As the clock struck midnight, I started writing the opening chapter of my month-long obsession. I set myself word count goals for each day, taking into account the hectic family reunion on Thanksgiving day, and devoted myself to writing at every possible moment. To assist me in writing away from home, I bought a PDA (nicknamed Ziggy) with a bare-bones version of Word on it and a pocket-sized keyboard to go with it. I wrote on the train to work, at lunch, in coffeehouses and bookstores – anywhere I could find a few spare moments to tap out another little facet of my story. The discipline I exercised in that one month was greater than any I’d ever shown in my previous projects. Then again, I never had a community of fellow writers to hold me accountable in my previous projects.

It’s true, my favorite aspect of NaNoWriMo was the write-out. People would announce what coffeehouse they’d go to for a bit of writing and invite others to come out and join them. This flies in the face of the age-old stereotype of the writer locked in his little room, crafting tales in absolute solitude. It’s a stereotype I embody often, but for this one month I was the social writer, sitting with other writers as we all created whole new literary worlds. It was great fun, and immensely helpful to have those of like mind around to bounce the occasional idea off of, or perhaps to inquire about a particular subject or turn of phrase or what have you. That community of writers is at the core of NaNoWriMo and, I believe, the key to its success in many ways.

At the end of November, one day before the end of the month, I crossed the 50,000 word mark. I felt a sense of accomplishment greatly different from any I’d felt from completing a short story. Here, in all its crappy first draft glory, was my first novel, titled Inanimate Gods. It was the most agonizing, wonderful, terrifying, exhausting and amazing feeling in the world to have written my first book, and while I reveled in that achievement, I knew that my journey had only just begun.

But that’s a different story for another time…

Wednesday, November 18, 2009


"For some of us, books are as important as almost anything else on earth. What a miracle it is that out of these small, flat, rigid squares of paper unfolds world after world after world, worlds that sing to you, comfort and quiet or excite you. Books help us understand who we are and how we are to behave. They show us what community and friendship mean; they show us how to live and die."
Anne Lamott, Author, Bird by Bird: Some Instructions on Writing and Life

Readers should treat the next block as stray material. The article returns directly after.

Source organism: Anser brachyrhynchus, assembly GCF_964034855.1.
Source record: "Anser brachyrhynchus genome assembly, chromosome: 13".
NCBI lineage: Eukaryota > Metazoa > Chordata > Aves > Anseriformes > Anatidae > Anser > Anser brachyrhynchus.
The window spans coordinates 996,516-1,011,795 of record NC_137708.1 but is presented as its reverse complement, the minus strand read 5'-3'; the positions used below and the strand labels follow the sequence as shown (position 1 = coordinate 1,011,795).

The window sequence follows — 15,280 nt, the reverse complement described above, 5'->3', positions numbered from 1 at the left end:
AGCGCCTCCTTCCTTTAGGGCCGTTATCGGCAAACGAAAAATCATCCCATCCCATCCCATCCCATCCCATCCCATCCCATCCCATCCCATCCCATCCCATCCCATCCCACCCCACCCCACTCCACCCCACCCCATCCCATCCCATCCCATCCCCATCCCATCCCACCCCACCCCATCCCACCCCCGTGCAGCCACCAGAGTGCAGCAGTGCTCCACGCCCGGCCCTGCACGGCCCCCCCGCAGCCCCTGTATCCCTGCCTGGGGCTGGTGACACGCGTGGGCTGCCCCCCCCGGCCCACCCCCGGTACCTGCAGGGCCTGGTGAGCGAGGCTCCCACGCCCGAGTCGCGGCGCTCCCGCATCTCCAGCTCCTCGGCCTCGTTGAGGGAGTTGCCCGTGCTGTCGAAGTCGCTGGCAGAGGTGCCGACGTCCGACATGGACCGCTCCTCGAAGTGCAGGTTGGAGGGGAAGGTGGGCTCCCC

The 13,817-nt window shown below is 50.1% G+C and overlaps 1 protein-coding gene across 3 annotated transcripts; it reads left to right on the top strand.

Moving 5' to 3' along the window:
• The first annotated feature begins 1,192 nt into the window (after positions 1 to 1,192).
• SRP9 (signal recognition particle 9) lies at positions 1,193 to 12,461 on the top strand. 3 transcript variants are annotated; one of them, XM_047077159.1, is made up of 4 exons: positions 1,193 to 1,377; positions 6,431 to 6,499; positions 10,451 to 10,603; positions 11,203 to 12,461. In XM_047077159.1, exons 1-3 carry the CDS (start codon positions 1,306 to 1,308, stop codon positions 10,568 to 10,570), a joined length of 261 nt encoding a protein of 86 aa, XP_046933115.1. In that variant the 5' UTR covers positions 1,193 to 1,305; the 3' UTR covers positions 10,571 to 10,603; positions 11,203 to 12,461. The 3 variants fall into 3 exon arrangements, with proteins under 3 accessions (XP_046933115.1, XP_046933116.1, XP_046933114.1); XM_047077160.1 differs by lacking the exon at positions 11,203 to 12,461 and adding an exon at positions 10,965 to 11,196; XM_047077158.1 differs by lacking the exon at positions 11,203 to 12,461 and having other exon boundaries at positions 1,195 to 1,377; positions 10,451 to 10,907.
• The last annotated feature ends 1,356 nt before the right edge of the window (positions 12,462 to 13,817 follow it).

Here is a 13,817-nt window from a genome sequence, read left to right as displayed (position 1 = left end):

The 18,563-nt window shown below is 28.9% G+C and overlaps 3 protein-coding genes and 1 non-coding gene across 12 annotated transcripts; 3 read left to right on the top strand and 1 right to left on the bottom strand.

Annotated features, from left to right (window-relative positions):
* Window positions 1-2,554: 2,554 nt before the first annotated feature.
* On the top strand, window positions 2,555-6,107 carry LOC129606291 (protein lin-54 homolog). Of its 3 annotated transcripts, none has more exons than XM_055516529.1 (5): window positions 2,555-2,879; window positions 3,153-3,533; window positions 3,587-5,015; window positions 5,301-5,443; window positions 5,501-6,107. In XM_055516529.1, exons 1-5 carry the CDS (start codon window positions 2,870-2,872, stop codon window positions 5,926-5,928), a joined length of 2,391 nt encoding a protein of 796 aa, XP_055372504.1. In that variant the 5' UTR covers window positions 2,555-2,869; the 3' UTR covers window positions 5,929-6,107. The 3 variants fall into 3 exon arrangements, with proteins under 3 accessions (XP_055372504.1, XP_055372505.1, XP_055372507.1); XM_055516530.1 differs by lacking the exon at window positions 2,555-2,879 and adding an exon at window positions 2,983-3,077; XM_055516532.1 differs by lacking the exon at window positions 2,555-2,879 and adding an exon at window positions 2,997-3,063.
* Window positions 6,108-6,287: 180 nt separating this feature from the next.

Friday, November 13, 2009

Prelude to a Blog

Why write a blog? If you’re going to write, my brain rationalizes, why not go to that little menu in the corner of that computer screen right in front of you and pull up that Word document hiding somewhere on your hard drive that contains that young adult modern fantasy trilogy you’ve been slaving over? You need to be writing there anyway, and you’ll be making good progress by forcing yourself through word after word instead of wasting time online.

My brain raises some good points. Sometimes, though, you need to go with your gut and tell your brain that you’ll get back to it later.

Why write a blog? Truthfully, it’s because I need a break from that Word document hiding on my hard drive sometimes, but I still want to write. Better to switch gears, my gut says, than to force yourself to write something when you’re just not feeling it at the moment. It’d be a different case if I was writing something on a deadline, I’m sure, but since I’m not, it isn’t.

To assure my brain that this isn’t just a flimsy excuse for me to jump on the internet instead of doing the “real writing,” I’ll be using this space to chronicle the development of my aforementioned trilogy, from its humble beginnings all the way up to its eventual publishing date, and likely more beyond that. All the highs and lows will find their way in here, and I promise you’ll get plenty of both. In addition, a lot of very good ideas will be recorded here so I don’t forget them. Everything from quotable notes to notable quotes will end up on this blog, covering all manner of topics from story structure to character development and everything in between, as well as bits of inspiration that make the writer's life worth living.

In short, this will be a blog charting my progress as a writer.

Join me for the adventure, won’t you?